Sex Differences in Arterial Hypertension: Key Points
- Gerdts E, Sudano I, Brouwers S, et al.
- Sex Differences in Arterial Hypertension: A Scientific Statement From the ESC Council on Hypertension, the European Association of Preventive Cardiology, Association of Cardiovascular Nursing and Allied Professions, the ESC Council for Cardiology Practice, and the ESC Working Group on Cardiovascular Pharmacotherapy. Eur Heart J 2022;Sep 22:[Epub ahead of print].
The following are key points to remember from this European scientific statement on sex differences in arterial hypertension:
- Although there are limited clinical trial data evaluating sex-specific effects of hypertension, recent data indicate that risk for cardiovascular complications starts at lower blood pressure (BP) levels in females than in males.
- Healthy young females have lower BP than males at a similar age but experience a steeper increase in BP from the third decade of life.
- The role of autonomic and endocrine BP regulators differs between sexes and may influence drug efficacy and adverse effects.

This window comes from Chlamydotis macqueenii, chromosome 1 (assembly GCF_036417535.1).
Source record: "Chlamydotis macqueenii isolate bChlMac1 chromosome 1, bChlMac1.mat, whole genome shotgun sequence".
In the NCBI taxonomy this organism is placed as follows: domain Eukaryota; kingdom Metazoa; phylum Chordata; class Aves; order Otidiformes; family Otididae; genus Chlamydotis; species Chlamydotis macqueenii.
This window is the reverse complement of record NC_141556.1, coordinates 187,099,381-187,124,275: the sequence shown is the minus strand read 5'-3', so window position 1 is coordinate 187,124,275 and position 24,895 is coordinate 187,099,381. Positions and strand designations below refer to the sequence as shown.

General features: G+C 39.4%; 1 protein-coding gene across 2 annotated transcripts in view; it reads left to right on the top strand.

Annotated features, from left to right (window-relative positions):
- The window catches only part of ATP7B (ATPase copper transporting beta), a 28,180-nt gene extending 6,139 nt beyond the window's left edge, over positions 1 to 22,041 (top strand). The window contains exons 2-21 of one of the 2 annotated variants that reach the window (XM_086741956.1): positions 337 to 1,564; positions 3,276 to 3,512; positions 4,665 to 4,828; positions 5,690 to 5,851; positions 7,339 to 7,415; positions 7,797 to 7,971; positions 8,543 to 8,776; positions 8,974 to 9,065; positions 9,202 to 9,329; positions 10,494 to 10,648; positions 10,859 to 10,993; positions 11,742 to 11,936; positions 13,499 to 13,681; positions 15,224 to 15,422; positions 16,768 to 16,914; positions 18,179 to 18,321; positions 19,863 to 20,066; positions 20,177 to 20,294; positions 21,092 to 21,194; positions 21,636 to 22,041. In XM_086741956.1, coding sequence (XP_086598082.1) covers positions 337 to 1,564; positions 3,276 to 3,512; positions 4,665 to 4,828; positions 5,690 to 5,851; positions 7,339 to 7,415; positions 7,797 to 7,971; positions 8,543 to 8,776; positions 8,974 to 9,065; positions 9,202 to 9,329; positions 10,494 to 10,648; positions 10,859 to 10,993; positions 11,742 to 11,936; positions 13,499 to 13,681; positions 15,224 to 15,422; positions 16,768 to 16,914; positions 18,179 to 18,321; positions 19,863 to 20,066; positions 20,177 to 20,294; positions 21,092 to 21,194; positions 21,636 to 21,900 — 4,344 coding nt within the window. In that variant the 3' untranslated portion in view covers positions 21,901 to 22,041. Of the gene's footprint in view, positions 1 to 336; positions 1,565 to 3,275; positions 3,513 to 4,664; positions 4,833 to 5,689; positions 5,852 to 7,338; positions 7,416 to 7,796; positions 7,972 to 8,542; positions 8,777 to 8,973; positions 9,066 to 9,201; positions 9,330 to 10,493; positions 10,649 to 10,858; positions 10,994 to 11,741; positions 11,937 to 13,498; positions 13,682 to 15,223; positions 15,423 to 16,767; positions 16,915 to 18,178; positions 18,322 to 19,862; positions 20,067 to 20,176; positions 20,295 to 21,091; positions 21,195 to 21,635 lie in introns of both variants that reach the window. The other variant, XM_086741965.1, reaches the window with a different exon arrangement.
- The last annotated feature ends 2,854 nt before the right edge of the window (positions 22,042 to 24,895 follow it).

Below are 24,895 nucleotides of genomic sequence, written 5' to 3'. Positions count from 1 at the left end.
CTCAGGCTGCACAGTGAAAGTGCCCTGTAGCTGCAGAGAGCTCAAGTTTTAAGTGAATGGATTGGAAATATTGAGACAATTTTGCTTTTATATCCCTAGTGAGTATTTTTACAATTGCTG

- Lower estrogen level after menopause is related to both upregulation of hormonal systems such as the renin-angiotensin-aldosterone system and sympathetic nervous system, and to reduced vascular nitric oxide bioavailability.
- Females with hypertension more often develop atrial fibrillation and heart failure with preserved ejection fraction, while males more often develop acute myocardial infarction and heart failure with reduced ejection fraction.
- In general, males treated for hypertension achieve better BP control than females.
- Females more often report adverse effects from antihypertensive drugs than males, except for mineralocorticoid receptor antagonists.
- It is not yet known whether hypertension including treatment goals and choice and dosages of antihypertensive drugs should be managed differently in men and women.
- Future clinical studies should explore whether using sex-specific BP threshold values and treatment targets in hypertension may improve cardiovascular disease prevention.
Clinical Topics: Acute Coronary Syndromes, Arrhythmias and Clinical EP, Heart Failure and Cardiomyopathies, Prevention, Atrial Fibrillation/Supraventricular Arrhythmias, Acute Heart Failure, Hypertension
Keywords: Acute Coronary Syndrome, Antihypertensive Agents, Atrial Fibrillation, Autonomic Agents, Blood Pressure, Estrogens, Heart Failure, Hypertension, Menopause, Mineralocorticoid Receptor Antagonists, Myocardial Infarction, Nitric Oxide, Primary Prevention, Renin-Angiotensin System, Sex Characteristics, Stroke Volume, Sympathetic Nervous System
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